1. Material wise, I’m not sure the formula of the foams they use, but know there is a difference in “squish”/softness vs. rebound vs. compression set vs. weight. The ZoomX/React foams have a dialed in combo of the above, but it is certainly not just a soft HOKA like foam. Adidas boost (or the Sketchers knock off foam) TPU foam has a lot of rebound/bounce but my impression is bad compression set (gets squished down quickly and stays down). The Nike foam wear out (why they say these shoes only last ~200km vs. usually pair that lasts 400km), but in my experience on my second pair of 4% it’s as much the poor abrasion resistance as it is the compression set.

  2. Kipchoge’s sub 2 hour marathon (1:59:40) was an incredible feat! It was certainly not a “race” and not able to be sanctioned (though it is certified I think) as World Record due to the condition, but the human effort involved is amazing. Just try running that pace… I’d be lucky to run it for 500m maybe as an all out interval. For sure the shoes and pacers and gear and course and weather contributed to the perfect conditions to break the barrier, but it is no less impressive!

  3. Every brand out there now is chasing the carbon fiber benefit. HOKA already has the CarbonX. New Balance has one coming in the spring (already released the miler version 5200), Asics, etc. has been spotted on athletes testing them at Chicago and Berlin.

As an aside, an interesting discussion going on now in the sport and IAAF about what kind of advantage and technical benefits are allowed in shoes. There was some discussed about this when the first Nike 4% came out, but the latest shoe Kipchoge wore really pushing the boundaries. As I’d hope we all would want to do as designers!

R

The Kipchoge Alphafly-





R

Thanks for your technical insight Richard. It’s incredible that so much innovation can happen in a product so old.

Latest spy pic of the track spike version. There were a few athletes I noticed in the World Championship in Doha recently running in these it looked like.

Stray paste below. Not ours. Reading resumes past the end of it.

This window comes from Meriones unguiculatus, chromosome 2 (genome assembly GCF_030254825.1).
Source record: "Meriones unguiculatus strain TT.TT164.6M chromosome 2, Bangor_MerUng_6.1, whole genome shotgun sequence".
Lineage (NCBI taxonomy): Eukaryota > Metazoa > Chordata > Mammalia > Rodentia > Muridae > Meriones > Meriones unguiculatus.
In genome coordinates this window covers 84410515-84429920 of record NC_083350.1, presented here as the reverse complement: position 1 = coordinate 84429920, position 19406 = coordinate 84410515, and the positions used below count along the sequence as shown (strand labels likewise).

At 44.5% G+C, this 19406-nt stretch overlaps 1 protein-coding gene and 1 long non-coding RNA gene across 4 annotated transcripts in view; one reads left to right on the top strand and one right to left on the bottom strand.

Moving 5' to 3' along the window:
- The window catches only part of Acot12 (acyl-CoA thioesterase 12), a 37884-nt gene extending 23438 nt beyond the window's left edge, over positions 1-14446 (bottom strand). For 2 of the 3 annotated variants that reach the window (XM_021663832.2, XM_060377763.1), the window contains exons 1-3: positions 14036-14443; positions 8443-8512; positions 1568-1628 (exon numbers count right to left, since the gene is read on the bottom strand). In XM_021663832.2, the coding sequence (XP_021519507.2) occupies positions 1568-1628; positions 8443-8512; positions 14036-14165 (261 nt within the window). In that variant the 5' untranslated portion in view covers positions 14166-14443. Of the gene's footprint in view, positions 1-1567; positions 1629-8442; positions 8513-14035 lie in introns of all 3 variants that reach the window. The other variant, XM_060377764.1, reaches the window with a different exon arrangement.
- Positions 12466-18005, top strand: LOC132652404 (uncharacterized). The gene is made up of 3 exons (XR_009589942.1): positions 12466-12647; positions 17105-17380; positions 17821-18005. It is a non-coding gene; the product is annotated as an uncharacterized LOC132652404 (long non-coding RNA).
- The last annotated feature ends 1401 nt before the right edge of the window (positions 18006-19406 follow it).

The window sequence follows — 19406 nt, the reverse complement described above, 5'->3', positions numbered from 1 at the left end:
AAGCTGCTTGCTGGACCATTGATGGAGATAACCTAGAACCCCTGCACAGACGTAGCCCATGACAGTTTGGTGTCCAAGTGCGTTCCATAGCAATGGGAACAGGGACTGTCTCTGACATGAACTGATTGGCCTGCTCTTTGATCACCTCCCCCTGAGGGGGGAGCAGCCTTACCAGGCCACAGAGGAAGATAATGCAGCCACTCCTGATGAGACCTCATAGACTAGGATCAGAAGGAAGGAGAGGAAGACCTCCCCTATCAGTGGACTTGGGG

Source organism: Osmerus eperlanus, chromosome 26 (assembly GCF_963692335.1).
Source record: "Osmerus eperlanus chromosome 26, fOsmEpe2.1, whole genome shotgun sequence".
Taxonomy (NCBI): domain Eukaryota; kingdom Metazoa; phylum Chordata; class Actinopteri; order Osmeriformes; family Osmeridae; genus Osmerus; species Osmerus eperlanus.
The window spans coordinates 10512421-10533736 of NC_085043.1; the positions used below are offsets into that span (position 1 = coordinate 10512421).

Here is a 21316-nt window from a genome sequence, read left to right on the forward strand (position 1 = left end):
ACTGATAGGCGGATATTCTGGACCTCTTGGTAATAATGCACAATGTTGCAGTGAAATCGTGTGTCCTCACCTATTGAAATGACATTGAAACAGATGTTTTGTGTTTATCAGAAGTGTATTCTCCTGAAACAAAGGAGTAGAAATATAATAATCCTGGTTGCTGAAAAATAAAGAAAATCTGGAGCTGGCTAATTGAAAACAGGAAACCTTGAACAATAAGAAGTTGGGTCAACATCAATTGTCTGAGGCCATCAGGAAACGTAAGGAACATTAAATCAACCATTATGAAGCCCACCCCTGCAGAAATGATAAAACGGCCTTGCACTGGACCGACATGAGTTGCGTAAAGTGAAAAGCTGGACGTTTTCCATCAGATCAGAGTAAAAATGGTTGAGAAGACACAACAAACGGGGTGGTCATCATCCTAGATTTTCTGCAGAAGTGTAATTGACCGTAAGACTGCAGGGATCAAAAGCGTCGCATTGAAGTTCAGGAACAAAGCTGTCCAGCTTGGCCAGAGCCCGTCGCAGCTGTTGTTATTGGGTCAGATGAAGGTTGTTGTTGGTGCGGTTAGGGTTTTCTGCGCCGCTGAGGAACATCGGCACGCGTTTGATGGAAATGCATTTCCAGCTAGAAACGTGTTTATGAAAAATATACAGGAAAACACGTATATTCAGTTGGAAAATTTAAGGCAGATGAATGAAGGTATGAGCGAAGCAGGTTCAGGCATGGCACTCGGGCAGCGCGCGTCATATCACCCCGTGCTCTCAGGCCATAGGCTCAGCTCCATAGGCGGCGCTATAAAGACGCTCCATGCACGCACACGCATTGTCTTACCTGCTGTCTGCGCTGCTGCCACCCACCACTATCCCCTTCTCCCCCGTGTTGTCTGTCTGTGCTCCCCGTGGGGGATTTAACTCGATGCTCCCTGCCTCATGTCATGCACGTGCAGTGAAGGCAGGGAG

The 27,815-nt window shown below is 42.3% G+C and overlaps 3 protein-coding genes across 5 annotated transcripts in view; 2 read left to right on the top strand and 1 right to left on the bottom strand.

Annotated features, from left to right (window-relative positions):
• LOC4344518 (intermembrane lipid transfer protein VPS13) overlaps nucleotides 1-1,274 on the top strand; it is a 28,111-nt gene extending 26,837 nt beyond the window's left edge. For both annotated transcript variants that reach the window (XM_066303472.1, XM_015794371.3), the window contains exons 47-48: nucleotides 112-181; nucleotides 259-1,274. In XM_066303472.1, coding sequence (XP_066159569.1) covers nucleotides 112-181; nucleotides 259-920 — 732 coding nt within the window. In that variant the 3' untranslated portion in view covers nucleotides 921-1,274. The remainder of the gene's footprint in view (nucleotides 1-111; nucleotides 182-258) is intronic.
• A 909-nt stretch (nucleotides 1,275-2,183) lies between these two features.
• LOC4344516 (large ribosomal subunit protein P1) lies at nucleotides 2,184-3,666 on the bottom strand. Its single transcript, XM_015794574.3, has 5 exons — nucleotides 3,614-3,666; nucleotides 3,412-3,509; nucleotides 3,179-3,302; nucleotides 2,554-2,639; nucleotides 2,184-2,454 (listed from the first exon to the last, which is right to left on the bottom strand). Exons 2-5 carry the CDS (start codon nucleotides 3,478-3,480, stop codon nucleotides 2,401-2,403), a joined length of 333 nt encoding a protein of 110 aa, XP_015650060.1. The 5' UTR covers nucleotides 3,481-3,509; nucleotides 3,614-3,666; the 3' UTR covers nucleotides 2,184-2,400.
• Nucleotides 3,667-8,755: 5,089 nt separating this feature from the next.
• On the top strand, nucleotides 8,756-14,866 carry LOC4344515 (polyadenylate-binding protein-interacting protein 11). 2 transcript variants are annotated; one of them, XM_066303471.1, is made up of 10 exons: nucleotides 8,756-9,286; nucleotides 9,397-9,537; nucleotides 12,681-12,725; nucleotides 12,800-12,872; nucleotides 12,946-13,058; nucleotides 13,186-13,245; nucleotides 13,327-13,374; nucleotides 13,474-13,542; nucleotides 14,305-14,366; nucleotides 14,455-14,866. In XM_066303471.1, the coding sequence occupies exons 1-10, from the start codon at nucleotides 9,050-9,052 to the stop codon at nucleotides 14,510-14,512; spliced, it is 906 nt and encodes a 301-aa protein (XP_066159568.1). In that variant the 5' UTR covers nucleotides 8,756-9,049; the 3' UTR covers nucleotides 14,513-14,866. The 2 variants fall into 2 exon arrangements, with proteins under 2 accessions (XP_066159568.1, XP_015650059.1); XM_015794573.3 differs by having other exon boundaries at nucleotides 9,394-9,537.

R

damn, that spike is crazy! I’m too close to people there to say anything other than the amount of R&D and testing that goes into this stuff is pretty crazy. The facilities alone are unrivaled compared to anything else I’ve seen.

For sure I’d love to be a fly on the wall in the Nike Kitchen when these things were being designed and tested.

Funny thing to me as a designer and runner is how little both sides seem to talk and how little crossover there is. I have seen far too many shoes that seemed to have no design whatsoever with not much appeal to actual runners (or maybe marketing/sales just had final say), and ran in too many shoes that make me wonder if the designer has ever run.

I ran my first marathon in a shoe I designed (SKORA) and would love to do that again especially as I get faster. If anyone know of the next up and coming performance running brand, let me know. I’m actually working on launching an running footwear incubator project soon with prizing for the winning startup.

R

Nice to hear your insight Richard. I have seen far too many shoes not designed for my foot, taste, or running style in particular. I grew up running cross-country, track, 5k & 10k races so am more familiar than non runners. In high school I used to run 4 minute miles barefooted. My preference is zero drop or extremely minimal m.s/o.s support. In my experience, I think the problem with poor footwear design lies with sales/marketing/deadlines/budget. As a footwear designer, I am always trying to get away with more comfort, better materials and overall mass appeal. Ultimately unless you work at large footwear brand and have months and years to work out details, it’s tough to deliver a top notch performance specific sneaker.

Damn. That’s impressive. I’d rather race a marathon than mile any day. Lol.

R

Here’s a thing I wrote-

Full article (with more sketches)

Last week at the industry trade show The Running Event in Austin, Texas there was no shortage of running shoes featuring next generation foams with increased midsole thickness and carbon fiber plates. Saucony has one (or more), as do Asics, Brooks, Sketchers, New Balance, etc.

But here’s the thing - These shoes are already out of date…To beat the Nike at their own game, is impossible. Playing catch-up and following the same formula, but 2 years later, is a losing proposition…To truly design and develop the next generation of performance running shoes will take a “Big Idea”. So here’s some Big Ideas…

R